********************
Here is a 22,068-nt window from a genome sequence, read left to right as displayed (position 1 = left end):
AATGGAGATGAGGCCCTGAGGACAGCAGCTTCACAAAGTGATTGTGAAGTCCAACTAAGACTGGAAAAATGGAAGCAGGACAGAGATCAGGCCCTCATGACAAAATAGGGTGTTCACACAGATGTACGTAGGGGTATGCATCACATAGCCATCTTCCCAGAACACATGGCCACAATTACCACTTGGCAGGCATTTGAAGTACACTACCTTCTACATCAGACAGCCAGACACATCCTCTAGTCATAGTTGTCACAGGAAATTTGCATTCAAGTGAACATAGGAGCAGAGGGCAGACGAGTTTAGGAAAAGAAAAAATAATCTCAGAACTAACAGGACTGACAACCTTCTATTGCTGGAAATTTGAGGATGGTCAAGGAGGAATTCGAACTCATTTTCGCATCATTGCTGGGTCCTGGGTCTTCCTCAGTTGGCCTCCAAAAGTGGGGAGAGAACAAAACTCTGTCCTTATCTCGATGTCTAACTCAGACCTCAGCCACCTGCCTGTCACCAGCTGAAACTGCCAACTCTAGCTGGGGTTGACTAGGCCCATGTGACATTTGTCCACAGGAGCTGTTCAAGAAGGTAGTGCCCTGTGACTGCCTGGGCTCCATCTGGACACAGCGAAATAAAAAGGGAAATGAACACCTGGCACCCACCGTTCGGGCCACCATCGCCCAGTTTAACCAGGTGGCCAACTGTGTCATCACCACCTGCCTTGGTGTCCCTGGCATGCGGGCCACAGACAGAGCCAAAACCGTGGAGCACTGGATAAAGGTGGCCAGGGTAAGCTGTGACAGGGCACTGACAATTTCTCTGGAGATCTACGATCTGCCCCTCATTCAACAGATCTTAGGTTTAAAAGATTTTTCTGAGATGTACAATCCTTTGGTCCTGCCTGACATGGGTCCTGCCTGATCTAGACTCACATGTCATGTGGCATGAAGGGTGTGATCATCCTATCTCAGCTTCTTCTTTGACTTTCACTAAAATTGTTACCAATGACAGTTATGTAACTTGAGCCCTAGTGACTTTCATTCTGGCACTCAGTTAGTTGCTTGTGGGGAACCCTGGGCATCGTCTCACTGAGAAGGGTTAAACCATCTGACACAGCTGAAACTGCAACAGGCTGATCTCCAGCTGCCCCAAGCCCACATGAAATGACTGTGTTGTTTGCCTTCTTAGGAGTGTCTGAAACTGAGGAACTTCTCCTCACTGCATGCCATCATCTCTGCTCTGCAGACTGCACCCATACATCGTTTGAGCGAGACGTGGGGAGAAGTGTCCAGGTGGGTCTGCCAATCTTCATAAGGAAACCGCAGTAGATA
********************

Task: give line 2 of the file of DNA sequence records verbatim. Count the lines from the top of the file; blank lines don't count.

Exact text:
AATGGAGATGAGGCCCTGAGGACAGCAGCTTCACAAAGTGATTGTGAAGTCCAACTAAGACTGGAAAAATGGAAGCAGGACAGAGATCAGGCCCTCATGACAAAATAGGGTGTTCACACAGATGTACGTAGGGGTATGCATCACATAGCCATCTTCCCAGAACACATGGCCACAATTACCACTTGGCAGGCATTTGAAGTACACTACCTTCTACATCAGACAGCCAGACACATCCTCTAGTCATAGTTGTCACAGGAAATTTGCATTCAAGTGAACATAGGAGCAGAGGGCAGACGAGTTTAGGAAAAGAAAAAATAATCTCAGAACTAACAGGACTGACAACCTTCTATTGCTGGAAATTTGAGGATGGTCAAGGAGGAATTCGAACTCATTTTCGCATCATTGCTGGGTCCTGGGTCTTCCTCAGTTGGCCTCCAAAAGTGGGGAGAGAACAAAACTCTGTCCTTATCTCGATGTCTAACTCAGACCTCAGCCACCTGCCTGTCACCAGCTGAAACTGCCAACTCTAGCTGGGGTTGACTAGGCCCATGTGACATTTGTCCACAGGAGCTGTTCAAGAAGGTAGTGCCCTGTGACTGCCTGGGCTCCATCTGGACACAGCGAAATAAAAAGGGAAATGAACACCTGGCACCCACCGTTCGGGCCACCATCGCCCAGTTTAACCAGGTGGCCAACTGTGTCATCACCACCTGCCTTGGTGTCCCTGGCATGCGGGCCACAGACAGAGCCAAAACCGTGGAGCACTGGATAAAGGTGGCCAGGGTAAGCTGTGACAGGGCACTGACAATTTCTCTGGAGATCTACGATCTGCCCCTCATTCAACAGATCTTAGGTTTAAAAGATTTTTCTGAGATGTACAATCCTTTGGTCCTGCCTGACATGGGTCCTGCCTGATCTAGACTCACATGTCATGTGGCATGAAGGGTGTGATCATCCTATCTCAGCTTCTTCTTTGACTTTCACTAAAATTGTTACCAATGACAGTTATGTAACTTGAGCCCTAGTGACTTTCATTCTGGCACTCAGTTAGTTGCTTGTGGGGAACCCTGGGCATCGTCTCACTGAGAAGGGTTAAACCATCTGACACAGCTGAAACTGCAACAGGCTGATCTCCAGCTGCCCCAAGCCCACATGAAATGACTGTGTTGTTTGCCTTCTTAGGAGTGTCTGAAACTGAGGAACTTCTCCTCACTGCATGCCATCATCTCTGCTCTGCAGACTGCACCCATACATCGTTTGAGCGAGACGTGGGGAGAAGTGTCCAGGTGGGTCTGCCAATCTTCATAAGGAAACCGCAGTAGATA